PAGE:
Near the middle of October, after a few weeks, we met to see what we could do and to pray for the birth GBU Padova 1of a new group. In the meantime, we were joined by Emily, an English girl in Padua for Erasmus. We thank the Lord for how he has guided every thing in the course of this semester, what seemed uncertain and difficult He has made possible! At the first meeting there were four of us, we were joined by two other girls: Jessica and Gloria. None of us had had any experience with the GBU, after the initial bewilderment and shyness our first meeting continued with great serenity but was also very exciting, we had the opportunity to get to know each other a little, to share our testimonies and think about how to organise the meetings of our little group. Finally something concrete was born, a response to our prayers and hopes and once again I could see how the Lord does not fail to give an answer to those who want to serve Him. We have decided to study the Gospel of John together, as it is a great place to start thanks to the richness of the verses it contains. After a few weeks we were joined by three more students (Marco, Elie and Naomi) who started to frequent our meetings. Their presence has been a further encouragement and together we have continued with our reading and meditation of John. Read more

,

How do you measure success

Here we are at the start of a new academic year with the honour, responsibility, challenge and pleasure of “shining out like bright stars among a warped and crooked generation, holding out the Word of life”!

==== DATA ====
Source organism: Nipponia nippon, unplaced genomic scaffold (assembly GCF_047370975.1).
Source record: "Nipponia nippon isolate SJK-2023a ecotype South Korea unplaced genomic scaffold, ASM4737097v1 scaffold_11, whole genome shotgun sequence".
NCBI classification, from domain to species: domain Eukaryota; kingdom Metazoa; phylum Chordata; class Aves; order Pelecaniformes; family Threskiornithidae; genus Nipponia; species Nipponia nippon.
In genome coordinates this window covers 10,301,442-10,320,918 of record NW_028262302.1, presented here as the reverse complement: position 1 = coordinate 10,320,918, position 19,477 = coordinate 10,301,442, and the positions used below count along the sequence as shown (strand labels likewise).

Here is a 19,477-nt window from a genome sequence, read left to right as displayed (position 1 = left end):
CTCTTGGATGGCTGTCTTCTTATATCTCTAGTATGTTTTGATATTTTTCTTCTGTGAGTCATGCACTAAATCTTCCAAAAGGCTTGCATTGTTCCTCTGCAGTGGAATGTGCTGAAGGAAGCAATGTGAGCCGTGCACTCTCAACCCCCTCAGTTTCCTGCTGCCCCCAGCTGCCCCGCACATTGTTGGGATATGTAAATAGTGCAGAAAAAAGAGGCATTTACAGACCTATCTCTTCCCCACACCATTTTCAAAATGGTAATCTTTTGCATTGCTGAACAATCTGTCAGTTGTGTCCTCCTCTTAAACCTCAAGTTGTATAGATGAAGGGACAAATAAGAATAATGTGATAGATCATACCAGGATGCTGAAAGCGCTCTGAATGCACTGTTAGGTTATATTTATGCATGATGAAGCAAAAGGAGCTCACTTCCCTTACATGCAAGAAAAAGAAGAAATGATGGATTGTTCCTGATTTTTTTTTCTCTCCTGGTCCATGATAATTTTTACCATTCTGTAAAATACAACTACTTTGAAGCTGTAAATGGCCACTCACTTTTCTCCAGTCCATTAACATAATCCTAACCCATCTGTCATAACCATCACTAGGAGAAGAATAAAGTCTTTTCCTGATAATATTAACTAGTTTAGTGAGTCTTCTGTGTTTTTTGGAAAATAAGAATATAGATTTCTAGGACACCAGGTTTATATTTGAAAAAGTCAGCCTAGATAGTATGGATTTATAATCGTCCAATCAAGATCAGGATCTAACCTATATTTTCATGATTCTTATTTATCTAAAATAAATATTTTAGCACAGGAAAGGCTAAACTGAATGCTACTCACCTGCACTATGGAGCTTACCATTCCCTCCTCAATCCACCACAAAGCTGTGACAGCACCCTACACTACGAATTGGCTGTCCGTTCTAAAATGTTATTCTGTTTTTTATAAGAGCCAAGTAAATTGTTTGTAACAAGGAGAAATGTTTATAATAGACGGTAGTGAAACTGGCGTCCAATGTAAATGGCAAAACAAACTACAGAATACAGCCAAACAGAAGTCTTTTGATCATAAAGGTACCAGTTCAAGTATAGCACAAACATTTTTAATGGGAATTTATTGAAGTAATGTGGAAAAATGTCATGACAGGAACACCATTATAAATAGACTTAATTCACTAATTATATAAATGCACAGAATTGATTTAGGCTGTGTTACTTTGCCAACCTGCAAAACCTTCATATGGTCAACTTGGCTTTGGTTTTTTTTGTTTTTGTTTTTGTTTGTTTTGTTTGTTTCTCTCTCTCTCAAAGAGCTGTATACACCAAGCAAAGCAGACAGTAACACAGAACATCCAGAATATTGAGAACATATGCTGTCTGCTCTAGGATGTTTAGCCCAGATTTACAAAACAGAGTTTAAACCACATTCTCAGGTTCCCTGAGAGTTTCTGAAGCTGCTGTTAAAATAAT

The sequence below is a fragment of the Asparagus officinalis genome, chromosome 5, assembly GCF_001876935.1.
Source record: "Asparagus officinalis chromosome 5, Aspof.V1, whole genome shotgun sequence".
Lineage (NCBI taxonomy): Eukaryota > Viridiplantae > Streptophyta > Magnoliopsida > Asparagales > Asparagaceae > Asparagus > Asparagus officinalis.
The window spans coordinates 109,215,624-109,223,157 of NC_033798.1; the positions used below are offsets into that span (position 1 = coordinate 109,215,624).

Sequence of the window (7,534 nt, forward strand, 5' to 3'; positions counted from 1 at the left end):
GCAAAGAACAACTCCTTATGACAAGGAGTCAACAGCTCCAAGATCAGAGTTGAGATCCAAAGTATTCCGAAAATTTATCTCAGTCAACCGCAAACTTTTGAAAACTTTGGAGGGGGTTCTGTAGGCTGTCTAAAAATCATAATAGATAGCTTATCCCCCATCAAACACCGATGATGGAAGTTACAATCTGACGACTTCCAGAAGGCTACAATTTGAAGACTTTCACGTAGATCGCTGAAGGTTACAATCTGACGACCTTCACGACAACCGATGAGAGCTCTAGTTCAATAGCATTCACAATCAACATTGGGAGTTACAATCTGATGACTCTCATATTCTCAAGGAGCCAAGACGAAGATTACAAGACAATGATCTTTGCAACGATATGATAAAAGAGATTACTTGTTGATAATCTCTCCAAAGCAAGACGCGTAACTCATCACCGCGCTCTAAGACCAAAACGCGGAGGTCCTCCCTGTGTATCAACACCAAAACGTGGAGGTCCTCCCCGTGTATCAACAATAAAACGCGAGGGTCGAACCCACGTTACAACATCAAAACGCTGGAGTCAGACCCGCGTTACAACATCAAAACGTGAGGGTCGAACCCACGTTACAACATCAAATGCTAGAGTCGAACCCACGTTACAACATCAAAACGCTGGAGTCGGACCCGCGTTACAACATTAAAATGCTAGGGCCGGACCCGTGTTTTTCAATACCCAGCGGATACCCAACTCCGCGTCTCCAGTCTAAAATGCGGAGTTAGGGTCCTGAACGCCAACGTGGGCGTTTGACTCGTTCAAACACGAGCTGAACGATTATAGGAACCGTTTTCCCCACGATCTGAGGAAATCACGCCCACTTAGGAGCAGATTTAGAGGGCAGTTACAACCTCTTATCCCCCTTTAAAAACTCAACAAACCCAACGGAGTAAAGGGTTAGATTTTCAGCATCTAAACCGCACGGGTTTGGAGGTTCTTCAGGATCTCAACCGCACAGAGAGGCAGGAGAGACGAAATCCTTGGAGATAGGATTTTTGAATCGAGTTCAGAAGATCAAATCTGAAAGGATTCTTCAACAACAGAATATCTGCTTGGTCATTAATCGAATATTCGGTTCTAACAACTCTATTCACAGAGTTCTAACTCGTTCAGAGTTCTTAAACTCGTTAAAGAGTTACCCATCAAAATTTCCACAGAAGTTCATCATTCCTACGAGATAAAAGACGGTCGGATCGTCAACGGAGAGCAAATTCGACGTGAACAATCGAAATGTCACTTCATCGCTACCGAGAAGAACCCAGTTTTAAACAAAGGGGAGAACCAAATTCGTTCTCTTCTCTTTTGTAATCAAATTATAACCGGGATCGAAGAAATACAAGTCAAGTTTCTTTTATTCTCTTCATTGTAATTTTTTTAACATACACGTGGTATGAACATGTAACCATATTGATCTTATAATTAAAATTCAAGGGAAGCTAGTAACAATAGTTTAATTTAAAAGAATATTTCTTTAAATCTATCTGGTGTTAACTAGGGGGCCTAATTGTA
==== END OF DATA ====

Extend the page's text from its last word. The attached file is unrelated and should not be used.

Whether you are a seasoned student with a long list of successes and failures, or a freshman, feeling that mix of excitement and nervousness over the possibility of getting involved with the GBU, I want to ask you the question, “How do you  easure the success of your evangelistic efforts?” How do you establish whether the effort made has achieved its goal or whether you have failed and so will have to adopt a completely different method and approach next time?

My answer has always been, consciously or unconsciously, to count the number of people who convert, or at least the number of people who have been touched by the message. Or, when I really want to hold on to the smallest acceptable result, I count how many have been “reached”, how many people were present at the event with whom I managed to talk about the Gospel.

Perhaps you could come up with a game of awarding points, three for converts, two for those interested and one for those reached.

I have been frustrated countless times because my score was too low. There are certainly many reasons why an approach like this to evangelism is wrong. Rather than trying to list them, I invite you to look at the book of the prophet Jonah, as we have done recently in Naples together with some members of GBU Potenza.

Read the whole book – it only takes a few minutes – and afterwards ask yourselves, “Who was God’s work focused on?”

It is surprising to note that in a book that talks about the salvation of more than 120 thousand people, God’s attention seems to be mainly focused on the individual who had been chosen to deliver a message.

In contrast to the other prophetic books, the book of Jonah gives very little attention to the message the prophet was called to proclaim. And the receivers
of the message themselves do little more than appear. Jonah, on the other hand is called, corrected, used, rebuked and accompanied by God throughout the whole story. The whole book is devoted to his transformation (we could also say conversion), albeit an incomplete one.

God does not need us to bring His message to the students in our universities, but He has chosen us because He wants to complete a work in us.

This year, try to evaluate what you have learned about God after every effort you’ve made to evangelise, and leave the rest faithfully in His hands!

Francesco Schiano

(Staff GBU Naples)